Olemaun’s spirit and determination shine through this moving memoir.

READ REVIEW

A STRANGER AT HOME

A TRUE STORY

After two years in Catholic residential school, 10-year-old Olemaun returns to Tuktoyaktuk on Canada's Arctic coast, a stranger to her friends and family, unaccustomed to the food and clothing and unable to speak or understand her native language.

Margaret Pokiak's story continues after the events of Fatty Legs (2010), which described her boarding-school experience. In this stand-alone sequel, she describes a year of reintegration into her Inuvialuit world. At first, her mother doesn't even recognize her: “Not my girl,” she says. Amini-Holmes illustrates this scene and others with full-page paintings in somber colors. The sad faces echo the child's misery. Gradually, though, with the help of her understanding father, she readjusts—even learning to drive a dog team. She contrasts her experience with that of the man the villagers call Du-bil-ak, the devil, a dark-skinned trapper no one speaks to. She has a home she can get used to again; he would always be alien. The first-person narrative is filled with details of this Inuit family’s adjustment to a new way of life in which books and reading matter as much as traditional skills. A scrapbook of photographs at the end helps readers enter this unfamiliar world, as do the occasional notes and afterword.

Olemaun’s spirit and determination shine through this moving memoir. (Memoir. 8-12)

Pub Date: Nov. 1, 2011

ISBN: 978-1-55451-362-8

Page Count: 124

Publisher: Annick Press

Review Posted Online: Sept. 21, 2011

Kirkus Reviews Issue: Oct. 15, 2011

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MAMMOTH BONES AND BROKEN STONES

THE MYSTERY OF NORTH AMERICA'S FIRST PEOPLE

How and when the Western Hemisphere, particularly North and South America, came to be populated continues to be both mysterious and controversial for scientists. Archaeologists plug away with the tools at their disposal but have “more questions than answers.” Harrison does a good job setting the issue in context. He describes the earliest efforts to identify the original inhabitants of the continents, exploring the Clovis culture, believed by many to be the first humans to reach North America. After clearly explaining how scholars decided that they were first, he then lists the arguments against this hypothesis. In the course of looking at both sides, he introduces young readers to “the strict rules of archaeology.” The author demonstrates the precise work of those attempting to understand the hidden aspects of human history and how many of these old questions are seen in the light of new technologies and discoveries. The narrative is aided by both photographs and original illustrations that imagine scenes from both the distant past and the field experiences. (glossary, bibliography, index) (Nonfiction. 9-12)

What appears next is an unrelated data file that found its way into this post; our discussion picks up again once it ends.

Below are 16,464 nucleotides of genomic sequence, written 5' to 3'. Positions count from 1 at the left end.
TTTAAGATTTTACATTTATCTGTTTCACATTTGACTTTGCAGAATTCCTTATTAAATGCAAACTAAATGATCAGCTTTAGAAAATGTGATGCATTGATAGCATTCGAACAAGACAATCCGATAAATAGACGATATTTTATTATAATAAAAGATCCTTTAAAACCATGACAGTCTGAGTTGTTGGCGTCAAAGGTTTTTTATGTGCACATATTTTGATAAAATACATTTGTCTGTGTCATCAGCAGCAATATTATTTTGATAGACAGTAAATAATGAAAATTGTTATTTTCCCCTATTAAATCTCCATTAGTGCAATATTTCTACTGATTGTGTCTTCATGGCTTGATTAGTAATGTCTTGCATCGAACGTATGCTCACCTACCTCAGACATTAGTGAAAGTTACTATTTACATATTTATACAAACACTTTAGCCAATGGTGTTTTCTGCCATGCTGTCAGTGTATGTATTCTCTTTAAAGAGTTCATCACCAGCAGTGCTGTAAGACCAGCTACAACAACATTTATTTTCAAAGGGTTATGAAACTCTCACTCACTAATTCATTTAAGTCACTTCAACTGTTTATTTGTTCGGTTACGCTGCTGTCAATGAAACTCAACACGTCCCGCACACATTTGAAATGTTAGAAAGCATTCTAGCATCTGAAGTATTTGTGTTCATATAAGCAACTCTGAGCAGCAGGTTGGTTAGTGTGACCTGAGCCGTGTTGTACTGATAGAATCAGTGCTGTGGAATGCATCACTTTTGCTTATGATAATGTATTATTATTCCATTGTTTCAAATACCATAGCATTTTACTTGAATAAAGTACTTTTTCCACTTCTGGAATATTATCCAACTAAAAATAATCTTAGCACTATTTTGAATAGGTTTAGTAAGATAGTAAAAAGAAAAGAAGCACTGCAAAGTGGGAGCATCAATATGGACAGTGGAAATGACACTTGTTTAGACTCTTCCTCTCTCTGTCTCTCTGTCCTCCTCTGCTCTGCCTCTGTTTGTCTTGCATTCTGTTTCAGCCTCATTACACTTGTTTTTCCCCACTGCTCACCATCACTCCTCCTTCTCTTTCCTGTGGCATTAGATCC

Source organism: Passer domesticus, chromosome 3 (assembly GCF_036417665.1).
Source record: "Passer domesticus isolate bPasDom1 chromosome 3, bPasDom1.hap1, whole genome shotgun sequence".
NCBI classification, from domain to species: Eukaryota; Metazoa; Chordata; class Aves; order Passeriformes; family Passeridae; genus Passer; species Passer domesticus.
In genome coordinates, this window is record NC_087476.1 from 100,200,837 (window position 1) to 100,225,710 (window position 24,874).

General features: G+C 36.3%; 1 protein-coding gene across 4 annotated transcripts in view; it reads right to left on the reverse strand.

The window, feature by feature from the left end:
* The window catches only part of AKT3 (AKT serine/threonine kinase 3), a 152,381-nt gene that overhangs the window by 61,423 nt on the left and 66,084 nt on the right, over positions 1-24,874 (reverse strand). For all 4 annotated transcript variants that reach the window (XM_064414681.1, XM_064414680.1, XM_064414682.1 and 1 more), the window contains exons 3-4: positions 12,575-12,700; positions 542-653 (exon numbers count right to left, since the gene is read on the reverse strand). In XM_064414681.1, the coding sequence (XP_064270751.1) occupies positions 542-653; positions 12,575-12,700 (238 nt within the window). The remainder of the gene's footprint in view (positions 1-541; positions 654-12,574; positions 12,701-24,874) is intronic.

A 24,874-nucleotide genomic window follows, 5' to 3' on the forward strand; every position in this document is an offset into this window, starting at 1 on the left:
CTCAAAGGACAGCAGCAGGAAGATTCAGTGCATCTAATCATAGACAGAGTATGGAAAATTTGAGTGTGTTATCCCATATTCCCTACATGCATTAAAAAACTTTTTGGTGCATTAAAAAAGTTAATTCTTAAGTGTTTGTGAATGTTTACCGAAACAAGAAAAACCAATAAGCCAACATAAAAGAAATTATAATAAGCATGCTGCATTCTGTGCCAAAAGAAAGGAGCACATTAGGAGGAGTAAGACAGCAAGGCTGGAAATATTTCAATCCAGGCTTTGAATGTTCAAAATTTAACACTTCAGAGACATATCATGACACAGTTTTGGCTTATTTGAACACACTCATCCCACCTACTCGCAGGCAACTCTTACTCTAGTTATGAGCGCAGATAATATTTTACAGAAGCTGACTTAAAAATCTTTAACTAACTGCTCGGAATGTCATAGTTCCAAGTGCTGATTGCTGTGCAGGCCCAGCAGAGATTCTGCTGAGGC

Pub Date: Sept. 1, 2010

ISBN: 978-1-59078-561-4

Page Count: 48

Publisher: Boyds Mills

Review Posted Online: Aug. 17, 2010

Kirkus Reviews Issue: Sept. 1, 2010

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Jones catches the beauty of fair trade in the way it strengthens morale and human dignity for all those engaged, and she...

A FAIR DEAL

SHOPPING FOR SOCIAL JUSTICE

From the Orca Footprints series

“Fair trade is not about spending more money or buying more stuff. It’s about bringing justice to people around the world.” Fair enough.

And as readers take Jones’ tour through the lands of fair trade and its role in social justice, they learn where things come from and go to. The story of fair trade is quite buoyant, because it is not just a pipe dream. As Jones notes in one of the numerous, captivating factoids that pepper the margins of the book, “fair trade products are now sold in more than 120 countries.” Numerous stock photographs bring a snappy immediacy to the story, as do Jones’ anecdotes of her own experiences with fair trade. Jones does a particularly good job bringing individuals to the fore so that readers can both identify with them and learn how these people can band together with other small producers into cooperatives to become a market force. “Ninety percent of the world’s cocoa is grown on small family farms by about six million farmers,” so it doesn’t take a math genius to appreciate that buying fair trade chocolate benefits a lot of people. Jones also presents a handful of ways that kids can encourage fair trade awareness.

Jones catches the beauty of fair trade in the way it strengthens morale and human dignity for all those engaged, and she provides a grounded (and painless) introduction to world geography. (Nonfiction. 8-12)

Pub Date: Oct. 3, 2017

ISBN: 978-1-4598-1043-3

Page Count: 48

Publisher: Orca

Review Posted Online: July 2, 2017

Kirkus Reviews Issue: July 15, 2017

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